Describe the necessity of an Interactive component to the film?  Was this always part of your plan or did you gain awareness on the possibilities of TransMedia through the process of production?  In your own mind, what does the Interactive component bring to the table that a 100% film-based production could not?
My first encounter with transmedia was in 1999 when I directed my first broadcast hour documentary (Musicians in the WarZone), and there was a compelling interactive companion (War2Music). Since the explosion of social media, digital media has hugely diversified. I knew that I wanted THE GHOSTS IN OUR MACHINE to be a multi-platform endeavor, to tap into the web, and to build an audience through social media over time. Early on, THE GHOSTS IN OUR MACHINE became an unfolding narrative:  transparent, interactive, fostering a direct relationship with a global community. My producer colleague (Nina Beveridge) and I built an ever expanding website early on, and have continuously upgraded it to include several activities and features. We offer an online interactive story from our website (directed by interactive directors The Goggles). It’s a unique extension of the film and an opportunity for people to go further into Jo-Anne’s bookmaking process, as featured in the film, and to get to know her differently as the films’ protagonist. The film and the interactive work together. We offer different ways for the viewer / audience / user to experience content, to share and engage with it. It’s an ecosystem.

Ghosts in Our MachineI find the “property” argument against animal rights to be one rooted in the ultimate unsustainability (and downright falsity) of our own capitalist economic system.  This argument has been used to justify acts such as slavery, as well as modern injustices relating to corporate ownership, its resulting inequality and many more issues, which are much more morally robust than a simple “I bought it therefore I own it (and can do with it as I want)” style argument.  Do you think that there can ever be a truly equal/fair/just playing field when existing within a market-based paradigm?  Meaning, if we live in a system that allows animal exploitation simply based (and justified) on the material gains produced, will all the awareness ever truly change anything?
I think this is one of the biggest, if not the biggest, question of our day (capitalist economic system) and the crux of so many forms of injustice. We need a big paradigm shift. It’s happening already, mostly at the grassroots, but also at the corporate level. Personally, I believe in change and am committed to it through my work. But change is very slow. The film is book-ended by the moral question: Are nonhuman animals property to be owned and used, or are they sentient beings deserving of rights? This is meant to get people thinking. The science is in, as Dr. Lori Marino and Jonathan Balcombe say at the beginning of the film, all animals are sentient. Most people would agree that animals are not things and that they deserve to be protected and treated with dignity, yet state law around the world defines animals as property. It’s been super inspiring to tap into such an intelligent, forward-thinking and compassionate community working to advance the issue of animal rights worldwide.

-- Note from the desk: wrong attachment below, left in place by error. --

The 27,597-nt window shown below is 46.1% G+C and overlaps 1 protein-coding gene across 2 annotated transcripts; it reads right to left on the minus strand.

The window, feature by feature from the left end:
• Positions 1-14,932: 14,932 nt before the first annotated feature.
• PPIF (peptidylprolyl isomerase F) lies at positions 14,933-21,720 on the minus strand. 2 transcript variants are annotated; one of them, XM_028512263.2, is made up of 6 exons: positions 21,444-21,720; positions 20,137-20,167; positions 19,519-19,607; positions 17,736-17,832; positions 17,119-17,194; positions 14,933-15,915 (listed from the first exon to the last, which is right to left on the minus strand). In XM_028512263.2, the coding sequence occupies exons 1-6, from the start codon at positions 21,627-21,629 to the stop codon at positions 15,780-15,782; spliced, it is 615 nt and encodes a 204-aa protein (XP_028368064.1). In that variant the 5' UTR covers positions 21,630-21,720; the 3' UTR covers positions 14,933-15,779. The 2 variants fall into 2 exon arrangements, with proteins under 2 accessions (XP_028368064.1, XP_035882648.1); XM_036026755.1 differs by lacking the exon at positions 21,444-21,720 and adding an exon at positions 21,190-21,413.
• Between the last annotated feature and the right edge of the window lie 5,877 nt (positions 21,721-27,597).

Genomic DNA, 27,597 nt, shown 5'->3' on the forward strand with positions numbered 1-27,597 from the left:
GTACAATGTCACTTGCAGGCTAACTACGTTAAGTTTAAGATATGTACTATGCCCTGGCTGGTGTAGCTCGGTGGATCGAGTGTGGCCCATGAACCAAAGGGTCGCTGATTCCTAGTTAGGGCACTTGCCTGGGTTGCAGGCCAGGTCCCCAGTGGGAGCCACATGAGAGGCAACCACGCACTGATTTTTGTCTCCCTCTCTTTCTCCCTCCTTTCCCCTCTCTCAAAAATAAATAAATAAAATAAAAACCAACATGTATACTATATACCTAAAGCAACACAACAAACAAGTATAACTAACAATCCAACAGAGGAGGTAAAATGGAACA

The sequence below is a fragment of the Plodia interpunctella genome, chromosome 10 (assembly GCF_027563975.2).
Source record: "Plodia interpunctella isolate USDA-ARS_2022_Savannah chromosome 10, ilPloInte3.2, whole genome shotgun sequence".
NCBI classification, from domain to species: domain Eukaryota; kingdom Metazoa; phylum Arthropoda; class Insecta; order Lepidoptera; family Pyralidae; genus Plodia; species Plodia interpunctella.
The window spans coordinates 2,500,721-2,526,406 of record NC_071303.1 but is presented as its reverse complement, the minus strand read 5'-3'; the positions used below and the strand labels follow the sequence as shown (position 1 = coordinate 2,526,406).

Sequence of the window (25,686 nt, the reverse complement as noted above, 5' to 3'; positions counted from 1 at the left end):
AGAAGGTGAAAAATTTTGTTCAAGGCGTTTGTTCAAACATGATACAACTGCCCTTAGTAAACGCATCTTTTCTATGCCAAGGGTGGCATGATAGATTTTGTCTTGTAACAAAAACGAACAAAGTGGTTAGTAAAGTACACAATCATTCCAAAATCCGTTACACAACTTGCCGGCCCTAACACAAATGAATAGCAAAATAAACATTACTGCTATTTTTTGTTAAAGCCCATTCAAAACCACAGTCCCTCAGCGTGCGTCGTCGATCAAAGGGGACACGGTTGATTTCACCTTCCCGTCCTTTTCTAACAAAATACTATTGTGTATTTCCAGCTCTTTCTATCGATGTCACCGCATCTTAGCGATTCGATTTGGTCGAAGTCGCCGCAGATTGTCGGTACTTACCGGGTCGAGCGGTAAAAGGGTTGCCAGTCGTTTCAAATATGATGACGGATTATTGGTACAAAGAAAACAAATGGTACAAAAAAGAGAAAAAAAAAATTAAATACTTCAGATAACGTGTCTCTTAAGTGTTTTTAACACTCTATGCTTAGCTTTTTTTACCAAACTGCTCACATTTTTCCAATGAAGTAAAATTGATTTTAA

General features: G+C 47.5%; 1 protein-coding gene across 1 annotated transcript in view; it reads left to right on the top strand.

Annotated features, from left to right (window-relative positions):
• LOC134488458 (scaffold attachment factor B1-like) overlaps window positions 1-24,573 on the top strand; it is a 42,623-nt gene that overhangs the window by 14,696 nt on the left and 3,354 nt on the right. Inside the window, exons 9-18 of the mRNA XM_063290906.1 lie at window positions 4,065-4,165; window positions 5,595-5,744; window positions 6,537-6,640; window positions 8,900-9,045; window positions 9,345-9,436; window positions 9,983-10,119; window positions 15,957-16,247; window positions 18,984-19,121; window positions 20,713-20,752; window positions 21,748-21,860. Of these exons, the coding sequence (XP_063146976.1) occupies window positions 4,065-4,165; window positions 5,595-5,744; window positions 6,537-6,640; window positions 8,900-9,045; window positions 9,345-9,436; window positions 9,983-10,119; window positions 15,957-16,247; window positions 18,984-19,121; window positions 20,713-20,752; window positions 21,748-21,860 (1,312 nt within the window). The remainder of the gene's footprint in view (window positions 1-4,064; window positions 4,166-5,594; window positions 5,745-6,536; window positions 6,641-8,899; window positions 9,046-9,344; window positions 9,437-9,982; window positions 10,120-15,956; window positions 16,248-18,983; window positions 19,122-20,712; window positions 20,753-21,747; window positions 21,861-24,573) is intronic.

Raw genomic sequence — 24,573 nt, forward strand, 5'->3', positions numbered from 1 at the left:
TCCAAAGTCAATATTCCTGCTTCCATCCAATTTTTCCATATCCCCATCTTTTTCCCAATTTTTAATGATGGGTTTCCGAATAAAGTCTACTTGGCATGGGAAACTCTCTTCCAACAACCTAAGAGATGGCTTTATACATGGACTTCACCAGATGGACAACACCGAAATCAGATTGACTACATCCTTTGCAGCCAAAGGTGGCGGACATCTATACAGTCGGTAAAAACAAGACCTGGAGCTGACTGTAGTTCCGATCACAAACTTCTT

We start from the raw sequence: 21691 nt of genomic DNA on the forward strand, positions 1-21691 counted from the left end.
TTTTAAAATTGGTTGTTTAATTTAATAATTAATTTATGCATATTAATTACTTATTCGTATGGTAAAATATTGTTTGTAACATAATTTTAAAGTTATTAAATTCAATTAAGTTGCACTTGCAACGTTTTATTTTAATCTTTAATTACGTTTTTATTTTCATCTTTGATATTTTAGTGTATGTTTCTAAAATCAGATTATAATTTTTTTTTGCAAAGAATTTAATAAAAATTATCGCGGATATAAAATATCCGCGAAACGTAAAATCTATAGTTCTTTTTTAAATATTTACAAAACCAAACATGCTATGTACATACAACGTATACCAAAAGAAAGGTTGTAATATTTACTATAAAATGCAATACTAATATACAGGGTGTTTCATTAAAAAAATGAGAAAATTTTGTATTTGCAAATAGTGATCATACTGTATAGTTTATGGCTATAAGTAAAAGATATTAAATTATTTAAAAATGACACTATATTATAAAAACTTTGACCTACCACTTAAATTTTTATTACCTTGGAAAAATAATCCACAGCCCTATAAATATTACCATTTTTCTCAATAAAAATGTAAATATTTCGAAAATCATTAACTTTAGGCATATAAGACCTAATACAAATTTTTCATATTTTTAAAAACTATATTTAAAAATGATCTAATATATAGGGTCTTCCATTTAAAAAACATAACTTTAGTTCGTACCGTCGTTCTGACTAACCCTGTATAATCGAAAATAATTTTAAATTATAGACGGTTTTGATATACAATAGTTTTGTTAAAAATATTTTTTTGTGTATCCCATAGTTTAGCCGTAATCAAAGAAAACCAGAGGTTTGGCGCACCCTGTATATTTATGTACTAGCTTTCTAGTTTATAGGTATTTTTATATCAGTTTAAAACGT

Aside from the personal choices associated with dietary adjustments (and similar actions), what are some of the best ways ordinary people can build awareness and engage others on this subject?
The first step is to remove our blinders. In fact, this is the purpose of the film, to remove our blinders. When we can ‘see’ that around the world each year, billions of nonhuman animals are bred, used and reduced as tools for production, then we can start viewing the system and all of its many many products differently. Many people strive to be good to one another, to not support corrupt systems which violate human rights, we try to be stewards for the planet, to think ‘green”, well, we can also reduce our animal footprint, to be conscious stewards for the billions of animals (ghosts) caught within the machine of modern world. It starts with awareness, and then action follows.

Ghosts in Our Machine